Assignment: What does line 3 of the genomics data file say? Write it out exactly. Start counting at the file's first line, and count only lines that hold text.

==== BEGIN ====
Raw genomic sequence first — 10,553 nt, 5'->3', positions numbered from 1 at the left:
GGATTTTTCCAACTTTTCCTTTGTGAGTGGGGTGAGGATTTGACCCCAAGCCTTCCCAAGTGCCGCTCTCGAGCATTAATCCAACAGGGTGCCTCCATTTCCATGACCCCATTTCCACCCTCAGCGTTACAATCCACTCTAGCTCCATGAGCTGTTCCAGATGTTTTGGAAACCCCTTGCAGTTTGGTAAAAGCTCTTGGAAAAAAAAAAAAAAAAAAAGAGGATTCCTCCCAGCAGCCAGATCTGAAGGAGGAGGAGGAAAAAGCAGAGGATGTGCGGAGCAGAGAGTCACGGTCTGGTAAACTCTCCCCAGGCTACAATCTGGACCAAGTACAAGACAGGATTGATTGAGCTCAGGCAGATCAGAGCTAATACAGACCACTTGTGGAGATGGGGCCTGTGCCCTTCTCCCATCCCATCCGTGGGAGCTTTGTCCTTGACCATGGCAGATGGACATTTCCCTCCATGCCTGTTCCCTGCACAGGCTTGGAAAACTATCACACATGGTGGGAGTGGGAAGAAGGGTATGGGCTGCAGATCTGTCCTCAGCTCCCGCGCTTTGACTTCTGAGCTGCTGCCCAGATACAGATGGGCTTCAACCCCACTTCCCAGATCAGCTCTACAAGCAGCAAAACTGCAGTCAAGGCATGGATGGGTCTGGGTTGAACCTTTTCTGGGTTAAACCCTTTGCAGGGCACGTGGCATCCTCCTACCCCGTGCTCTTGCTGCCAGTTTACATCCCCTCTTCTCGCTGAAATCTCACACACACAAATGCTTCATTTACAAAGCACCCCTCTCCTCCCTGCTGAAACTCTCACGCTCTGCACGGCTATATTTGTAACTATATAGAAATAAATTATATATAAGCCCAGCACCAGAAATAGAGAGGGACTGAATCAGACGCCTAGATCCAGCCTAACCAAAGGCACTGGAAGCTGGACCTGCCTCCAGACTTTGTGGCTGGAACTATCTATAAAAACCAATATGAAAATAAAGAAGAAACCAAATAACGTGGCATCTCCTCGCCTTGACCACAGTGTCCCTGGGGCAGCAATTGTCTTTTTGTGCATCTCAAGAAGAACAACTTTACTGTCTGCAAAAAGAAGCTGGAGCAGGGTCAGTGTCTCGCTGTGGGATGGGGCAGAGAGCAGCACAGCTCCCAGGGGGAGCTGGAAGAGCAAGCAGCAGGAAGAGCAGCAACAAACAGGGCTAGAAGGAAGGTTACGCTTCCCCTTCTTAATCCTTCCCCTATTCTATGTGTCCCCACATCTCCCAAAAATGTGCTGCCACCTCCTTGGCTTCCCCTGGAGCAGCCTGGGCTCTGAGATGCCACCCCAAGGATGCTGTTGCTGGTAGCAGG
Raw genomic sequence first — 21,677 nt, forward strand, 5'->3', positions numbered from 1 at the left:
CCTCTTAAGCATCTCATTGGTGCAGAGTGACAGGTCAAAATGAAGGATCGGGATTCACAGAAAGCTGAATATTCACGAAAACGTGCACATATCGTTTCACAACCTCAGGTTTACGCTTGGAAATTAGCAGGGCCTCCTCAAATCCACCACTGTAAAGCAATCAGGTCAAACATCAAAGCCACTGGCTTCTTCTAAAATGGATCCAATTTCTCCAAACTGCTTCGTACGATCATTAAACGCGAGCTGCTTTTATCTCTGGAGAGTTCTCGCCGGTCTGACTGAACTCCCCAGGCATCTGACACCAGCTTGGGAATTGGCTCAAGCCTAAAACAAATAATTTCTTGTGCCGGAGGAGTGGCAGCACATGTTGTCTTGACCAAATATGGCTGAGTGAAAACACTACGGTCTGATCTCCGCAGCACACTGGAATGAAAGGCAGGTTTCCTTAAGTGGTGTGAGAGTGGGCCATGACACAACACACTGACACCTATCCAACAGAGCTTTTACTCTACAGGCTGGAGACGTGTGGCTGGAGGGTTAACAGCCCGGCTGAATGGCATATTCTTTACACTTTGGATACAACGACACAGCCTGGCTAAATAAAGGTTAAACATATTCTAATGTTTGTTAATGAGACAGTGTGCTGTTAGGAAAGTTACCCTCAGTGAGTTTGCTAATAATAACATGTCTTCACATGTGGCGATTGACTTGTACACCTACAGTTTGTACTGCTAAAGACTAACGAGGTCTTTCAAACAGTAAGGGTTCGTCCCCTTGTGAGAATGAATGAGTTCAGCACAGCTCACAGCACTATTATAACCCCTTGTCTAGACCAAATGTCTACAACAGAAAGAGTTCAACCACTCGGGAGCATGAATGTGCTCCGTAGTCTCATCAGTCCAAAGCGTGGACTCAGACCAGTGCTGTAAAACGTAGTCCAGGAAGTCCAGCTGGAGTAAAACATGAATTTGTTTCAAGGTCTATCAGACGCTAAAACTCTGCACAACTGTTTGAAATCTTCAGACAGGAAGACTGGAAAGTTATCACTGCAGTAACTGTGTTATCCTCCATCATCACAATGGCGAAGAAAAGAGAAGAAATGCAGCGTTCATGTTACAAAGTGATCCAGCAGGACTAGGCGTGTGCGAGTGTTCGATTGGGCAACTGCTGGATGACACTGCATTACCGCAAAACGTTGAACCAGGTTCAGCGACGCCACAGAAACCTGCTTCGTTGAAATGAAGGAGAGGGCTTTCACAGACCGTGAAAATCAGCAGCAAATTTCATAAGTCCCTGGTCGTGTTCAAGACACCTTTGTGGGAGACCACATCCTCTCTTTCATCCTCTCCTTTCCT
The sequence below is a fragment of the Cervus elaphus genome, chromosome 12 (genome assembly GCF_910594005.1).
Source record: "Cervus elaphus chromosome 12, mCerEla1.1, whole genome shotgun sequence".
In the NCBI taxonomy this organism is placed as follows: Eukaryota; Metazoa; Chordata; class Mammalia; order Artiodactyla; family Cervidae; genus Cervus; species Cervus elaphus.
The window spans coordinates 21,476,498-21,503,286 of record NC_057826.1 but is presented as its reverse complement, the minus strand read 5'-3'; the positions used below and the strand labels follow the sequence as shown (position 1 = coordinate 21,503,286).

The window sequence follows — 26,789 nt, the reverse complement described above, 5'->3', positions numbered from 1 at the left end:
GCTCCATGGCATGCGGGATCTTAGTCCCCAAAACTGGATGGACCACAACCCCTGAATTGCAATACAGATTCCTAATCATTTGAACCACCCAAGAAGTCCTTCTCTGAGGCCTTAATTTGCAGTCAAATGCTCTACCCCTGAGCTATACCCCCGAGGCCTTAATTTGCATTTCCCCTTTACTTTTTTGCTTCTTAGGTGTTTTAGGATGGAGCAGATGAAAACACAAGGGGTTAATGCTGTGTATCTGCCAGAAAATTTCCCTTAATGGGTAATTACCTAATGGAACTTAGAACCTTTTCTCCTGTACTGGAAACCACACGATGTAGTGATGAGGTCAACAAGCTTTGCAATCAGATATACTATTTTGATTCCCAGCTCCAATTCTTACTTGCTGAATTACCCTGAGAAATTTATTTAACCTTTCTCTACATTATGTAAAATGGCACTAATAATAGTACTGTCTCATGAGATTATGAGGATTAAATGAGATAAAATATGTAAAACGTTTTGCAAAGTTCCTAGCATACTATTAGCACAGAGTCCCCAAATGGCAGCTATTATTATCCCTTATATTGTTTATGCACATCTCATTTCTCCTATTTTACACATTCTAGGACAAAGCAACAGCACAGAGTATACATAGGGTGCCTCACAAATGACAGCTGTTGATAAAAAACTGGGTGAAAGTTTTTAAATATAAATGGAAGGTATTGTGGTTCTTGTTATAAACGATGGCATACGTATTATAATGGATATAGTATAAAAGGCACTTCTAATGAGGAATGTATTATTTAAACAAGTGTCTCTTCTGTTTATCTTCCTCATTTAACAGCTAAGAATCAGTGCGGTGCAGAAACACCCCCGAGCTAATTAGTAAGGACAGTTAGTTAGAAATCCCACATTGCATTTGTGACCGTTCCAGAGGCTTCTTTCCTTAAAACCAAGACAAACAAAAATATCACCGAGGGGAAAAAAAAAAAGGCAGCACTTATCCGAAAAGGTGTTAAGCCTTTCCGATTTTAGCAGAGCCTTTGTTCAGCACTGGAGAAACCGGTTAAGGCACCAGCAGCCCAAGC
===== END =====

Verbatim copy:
Raw genomic sequence first — 21,677 nt, forward strand, 5'->3', positions numbered from 1 at the left: